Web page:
Money to burn: Is trading a player for allocation money really worth it?
Now that Major League Soccer’s summer transfer window is open, the New York Red Bulls have a few weeks left to answer the question hanging over their season: How will they spend their Dax McCarty money?
MLS has only been officially revealing figures in allocation deals for a few months, but it’s widely accepted that the McCarty deal, which sent the deep-lying playmaker to the Chicago Fire in January for $400,000 in General Allocation Money, is among the largest money-for-player deals in MLS history.
As of now, the Fire clearly got the better of this deal. Chicago – with McCarty perfectly complementing Bastian Schweinsteiger – sits atop the Eastern Conference. It might be time to call this trade a bust for the Red Bulls, though that depends on what they do with the cash.
And while Red Bulls fans may be optimistic that their team has $400,000 to play with this summer, the track record for MLS teams trying to replace veteran MLS productivity with resources gained from trading a star is a spotty one, regardless of how the player performs at his new team.
2013: Seattle uses Eddie Johnson money for role players
After the 2013 season, the Seattle Sounders set the blueprint for a blockbuster allocation trade by sending striker Eddie Johnson to D.C. United for a reported $650,000 in General Allocation Money.
On paper, the trade worked perfectly for Seattle.
The Sounders followed their mediocre 2013 with a 2014 season that included a U.S. Open Cup title, a Supporters Shield and a trip to the Western Conference Finals. Meanwhile, Johnson scored just seven goals in 26 appearances with DC.
But New York fans can’t look to Seattle as an example of a team who blew huge allocation money on game-changing players with their money for Johnson. Before the club dealt the striker, they had already acquired one of MLS’ greatest attacking pairs in Clint Dempsey and Obafemi Martins, meaning they spent the 2013 offseason adding depth and role players.
The closest thing to an allocation splurge Seattle made in the months following Johnson’s departure was the addition of Chad Marshall from Columbus, whose cost has never been divulged. Marshall has been important for Seattle in his years in the Pacific Northwest, but Red Bull fans will need more to feel like McCarty’s loss was justified.
2016: Dealing Kamara after the dust-up
Gregg Berhalter, who sent Marshall to Seattle as one of his first moves at the helm of Columbus Crew SC, has been on both sides of the allocation-for-star-players discussion, and has been one of MLS’ most willing participants in big-money deals since his 2013 arrival.
His highest-profile move to date was one of the biggest trades in MLS history, when Berhalter sent star striker Kei Kamara to the New England Revolution for a reported $500,000 in General and Targeted Allocation Money in the spring of 2016 after the striker’s high-profile blow-up with Berhalter and teammate Federico Higuain.
Kamara has certainly not justified his price while in New England, but back in Columbus, few of Berhalter’s expensive moves since the trade have panned out, and the club has followed up a bottom-dwelling 2016 season with a mediocre start to 2017.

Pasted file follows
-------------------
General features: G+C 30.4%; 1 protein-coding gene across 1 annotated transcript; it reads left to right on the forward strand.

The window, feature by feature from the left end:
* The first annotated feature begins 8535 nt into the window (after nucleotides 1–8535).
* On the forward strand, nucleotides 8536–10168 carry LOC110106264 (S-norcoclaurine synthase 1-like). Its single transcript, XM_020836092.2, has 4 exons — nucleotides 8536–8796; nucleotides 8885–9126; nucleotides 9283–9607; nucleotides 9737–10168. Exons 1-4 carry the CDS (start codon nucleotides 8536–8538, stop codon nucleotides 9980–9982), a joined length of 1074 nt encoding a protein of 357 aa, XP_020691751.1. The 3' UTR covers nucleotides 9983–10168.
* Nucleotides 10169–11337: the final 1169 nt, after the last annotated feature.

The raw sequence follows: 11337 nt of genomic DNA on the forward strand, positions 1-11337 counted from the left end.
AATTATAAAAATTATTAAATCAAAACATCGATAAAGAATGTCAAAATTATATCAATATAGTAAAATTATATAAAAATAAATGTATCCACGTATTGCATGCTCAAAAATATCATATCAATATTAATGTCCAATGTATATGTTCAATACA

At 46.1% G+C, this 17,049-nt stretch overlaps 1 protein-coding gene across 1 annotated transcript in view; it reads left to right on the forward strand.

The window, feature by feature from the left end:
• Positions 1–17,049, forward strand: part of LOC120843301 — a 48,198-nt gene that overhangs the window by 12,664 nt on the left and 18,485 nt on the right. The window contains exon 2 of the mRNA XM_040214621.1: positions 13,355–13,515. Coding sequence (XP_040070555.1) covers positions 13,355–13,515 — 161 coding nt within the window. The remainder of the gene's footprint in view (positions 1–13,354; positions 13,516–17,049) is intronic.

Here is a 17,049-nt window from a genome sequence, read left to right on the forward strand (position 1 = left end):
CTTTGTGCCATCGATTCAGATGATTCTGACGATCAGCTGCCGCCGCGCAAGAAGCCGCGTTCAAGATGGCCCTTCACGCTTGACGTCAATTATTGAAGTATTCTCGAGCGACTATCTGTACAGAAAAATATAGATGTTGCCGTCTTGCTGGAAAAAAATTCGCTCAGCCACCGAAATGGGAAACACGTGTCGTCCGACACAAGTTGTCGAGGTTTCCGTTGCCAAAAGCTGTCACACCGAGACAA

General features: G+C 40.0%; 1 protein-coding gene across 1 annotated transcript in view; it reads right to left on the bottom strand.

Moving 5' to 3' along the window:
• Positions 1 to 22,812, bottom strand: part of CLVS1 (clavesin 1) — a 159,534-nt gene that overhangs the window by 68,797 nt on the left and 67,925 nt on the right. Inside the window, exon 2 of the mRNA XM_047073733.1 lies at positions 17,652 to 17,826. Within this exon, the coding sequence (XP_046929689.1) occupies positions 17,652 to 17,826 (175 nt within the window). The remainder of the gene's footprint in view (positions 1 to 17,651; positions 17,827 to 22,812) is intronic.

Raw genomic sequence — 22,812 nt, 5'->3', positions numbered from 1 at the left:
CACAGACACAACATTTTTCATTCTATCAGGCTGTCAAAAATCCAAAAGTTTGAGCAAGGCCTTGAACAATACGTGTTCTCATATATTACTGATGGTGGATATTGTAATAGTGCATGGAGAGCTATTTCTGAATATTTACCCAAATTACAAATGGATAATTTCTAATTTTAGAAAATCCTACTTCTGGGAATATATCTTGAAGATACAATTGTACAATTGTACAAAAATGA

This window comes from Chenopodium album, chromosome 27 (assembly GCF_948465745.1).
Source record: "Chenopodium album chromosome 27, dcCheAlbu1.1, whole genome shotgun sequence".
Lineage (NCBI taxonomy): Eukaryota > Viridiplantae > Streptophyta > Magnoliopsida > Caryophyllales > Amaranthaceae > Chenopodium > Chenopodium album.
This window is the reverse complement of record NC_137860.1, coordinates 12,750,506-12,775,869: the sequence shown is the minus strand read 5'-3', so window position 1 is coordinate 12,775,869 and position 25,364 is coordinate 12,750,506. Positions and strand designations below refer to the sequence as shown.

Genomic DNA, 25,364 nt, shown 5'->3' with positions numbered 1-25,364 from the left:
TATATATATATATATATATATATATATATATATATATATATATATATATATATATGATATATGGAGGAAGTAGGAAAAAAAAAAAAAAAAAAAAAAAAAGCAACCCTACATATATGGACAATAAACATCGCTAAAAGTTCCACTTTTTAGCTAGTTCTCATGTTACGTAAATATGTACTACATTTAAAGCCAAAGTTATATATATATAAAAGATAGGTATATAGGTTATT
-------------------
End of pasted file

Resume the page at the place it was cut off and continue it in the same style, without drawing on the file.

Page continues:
Ola Kamara has scored plenty of goals, but was on the team well before Kei Kamara was traded. So instead of a striker, Berhalter spent money on his defense, which has not improved at all.
Along with giving raises to stalwarts Wil Trapp and Justin Meram, Columbus used a Designated Player spot on defender Jonathan Mensah, who has been disappointing at best, and paid a transfer fee for midfielder Mohammed Abu, who has not looked like an MLS-quality player.
Likely with some of the remaining funds, Berhalter made his own allocation-money gambit. He paid $225,000 in Targeted Allocation Money and $75,000 in General Allocation Money (along with unsettled midfielder Tony Tchani) for the promising but mercurial Kekuta Manneh, who had just months left on his MLS contract.
Like his other allocation-related maneuvers, the purchase has not fared well for Berhalter thus far, but the Crew SC boss will hope that Manneh has turned a corner. The winger started his Columbus career openly frustrated with a lack of playing time, and had to wait nearly three months for his first goal and assist.
2016 and 2017: Vieira flips the script on valuation
While the majority of the league’s large allocation deals have been for established names, New York City FC’s Patrick Vieira has taken a different approach, targeting exciting youth talent available in the draft.
In his first MLS SuperDraft, Vieira had his eye on Jack Harrison, and reportedly paid an unprecedented $250,000 to the Chicago Fire for the English rookie, who was clearly the most talented player in the draft. That move flew in the face of the idea that there isn’t talent in the SuperDraft; Harrison has grown into one of the most exciting and productive wingers in the league.
This year, Vieira did the exact same thing. He paid another $250,000 to Chicago, this time for the third overall pick and the right to select Jonathan Lewis. The Akron product and 2017 MLS Combine MVP may not have Harrison-level expectations, but he’s another talented winger who caught Vieira’s eye and has big upside.
Part of that money, of course, was applied toward acquiring McCarty, which is a win for Chicago.
If the New York Red Bulls expect to capitalize on their newfound funds in a way that others haven’t in Major League Soccer’s short history of big-money trades, they may need to get creative. And with their season hanging in the balance, Denis Hamlett and Jesse Marsch may not have the luxury of waiting for next spring to cherry-pick a talented youngster with their piles of cash.